"The reason I hate holding to one point alone is the harm it does to principle. Taking up one point it disregards a hundred others."

That is one reason why our times are forsaking some of those doctrines which former times held with so much firmness. In holding to one useless theory, the church has often disregarded a hundred useful practices.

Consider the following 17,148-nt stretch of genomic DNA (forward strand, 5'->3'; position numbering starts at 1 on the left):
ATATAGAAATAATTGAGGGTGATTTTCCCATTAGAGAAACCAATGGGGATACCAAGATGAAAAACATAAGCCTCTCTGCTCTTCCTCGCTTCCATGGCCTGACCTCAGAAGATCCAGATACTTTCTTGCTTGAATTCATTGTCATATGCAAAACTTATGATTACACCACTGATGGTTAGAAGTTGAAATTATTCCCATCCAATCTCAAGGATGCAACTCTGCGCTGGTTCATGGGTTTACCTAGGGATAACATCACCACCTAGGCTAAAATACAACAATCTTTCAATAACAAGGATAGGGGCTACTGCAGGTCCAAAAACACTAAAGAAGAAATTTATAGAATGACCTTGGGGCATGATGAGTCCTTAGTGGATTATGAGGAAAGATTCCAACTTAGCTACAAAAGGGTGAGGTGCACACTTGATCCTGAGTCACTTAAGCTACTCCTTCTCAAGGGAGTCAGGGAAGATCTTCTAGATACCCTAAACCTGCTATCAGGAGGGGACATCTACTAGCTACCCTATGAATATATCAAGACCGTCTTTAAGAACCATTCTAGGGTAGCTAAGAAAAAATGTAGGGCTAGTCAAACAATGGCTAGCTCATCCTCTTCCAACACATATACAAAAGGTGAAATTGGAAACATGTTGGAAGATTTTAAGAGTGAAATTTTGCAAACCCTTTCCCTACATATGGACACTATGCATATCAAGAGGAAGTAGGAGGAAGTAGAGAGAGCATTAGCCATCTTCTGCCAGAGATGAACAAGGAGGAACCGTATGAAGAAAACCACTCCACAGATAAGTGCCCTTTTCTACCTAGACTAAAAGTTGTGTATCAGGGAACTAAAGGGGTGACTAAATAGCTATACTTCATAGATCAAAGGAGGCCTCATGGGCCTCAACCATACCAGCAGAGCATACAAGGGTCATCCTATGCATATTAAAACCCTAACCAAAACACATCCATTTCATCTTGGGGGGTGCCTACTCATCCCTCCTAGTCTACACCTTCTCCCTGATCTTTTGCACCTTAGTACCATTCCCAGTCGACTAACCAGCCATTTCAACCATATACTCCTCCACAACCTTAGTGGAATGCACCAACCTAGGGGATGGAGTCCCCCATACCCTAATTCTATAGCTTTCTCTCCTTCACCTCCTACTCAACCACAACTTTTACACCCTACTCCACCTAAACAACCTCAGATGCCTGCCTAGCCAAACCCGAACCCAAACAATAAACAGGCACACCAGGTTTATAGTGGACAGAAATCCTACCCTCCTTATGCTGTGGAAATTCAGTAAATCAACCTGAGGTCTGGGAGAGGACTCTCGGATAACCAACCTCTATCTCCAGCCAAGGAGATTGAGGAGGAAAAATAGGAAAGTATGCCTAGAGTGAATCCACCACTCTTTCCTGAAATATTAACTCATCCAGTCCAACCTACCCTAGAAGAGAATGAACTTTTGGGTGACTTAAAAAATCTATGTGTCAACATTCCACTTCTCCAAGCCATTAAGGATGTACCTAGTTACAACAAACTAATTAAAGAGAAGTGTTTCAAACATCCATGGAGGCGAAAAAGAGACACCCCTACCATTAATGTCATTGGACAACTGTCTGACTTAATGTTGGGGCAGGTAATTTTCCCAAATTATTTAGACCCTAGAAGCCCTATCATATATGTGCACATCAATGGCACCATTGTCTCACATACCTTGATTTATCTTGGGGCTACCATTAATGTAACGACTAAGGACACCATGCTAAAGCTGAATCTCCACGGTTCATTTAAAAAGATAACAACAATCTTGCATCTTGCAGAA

It is not against creeds in themselves that hostility is directed. It is against the quality of their contents and the fact that their quantity is out of all proportion to their use that our times are maintaining an unfriendly attitude. Nature is not asked to produce a floral world regardless of rain and sun and soil. So it is not expected that religion will act independently of the law of its being. Religious doctrines sustain the same relation to religious living that mechanical doctrines sustain to the building of a bridge. We do not expect an engineer to bridge a river by emotion or by random joining of materials without regard to the creed of mechanical construction. Neither can religion throw its graceful arch across life without any regard to method. But the difficulty with the theologians has been that the method was often so abstract or complex that the actual building never was done. Religion is so essentially a life that any speculation over the unknown or the non-essential which delays this result should be cast to one side.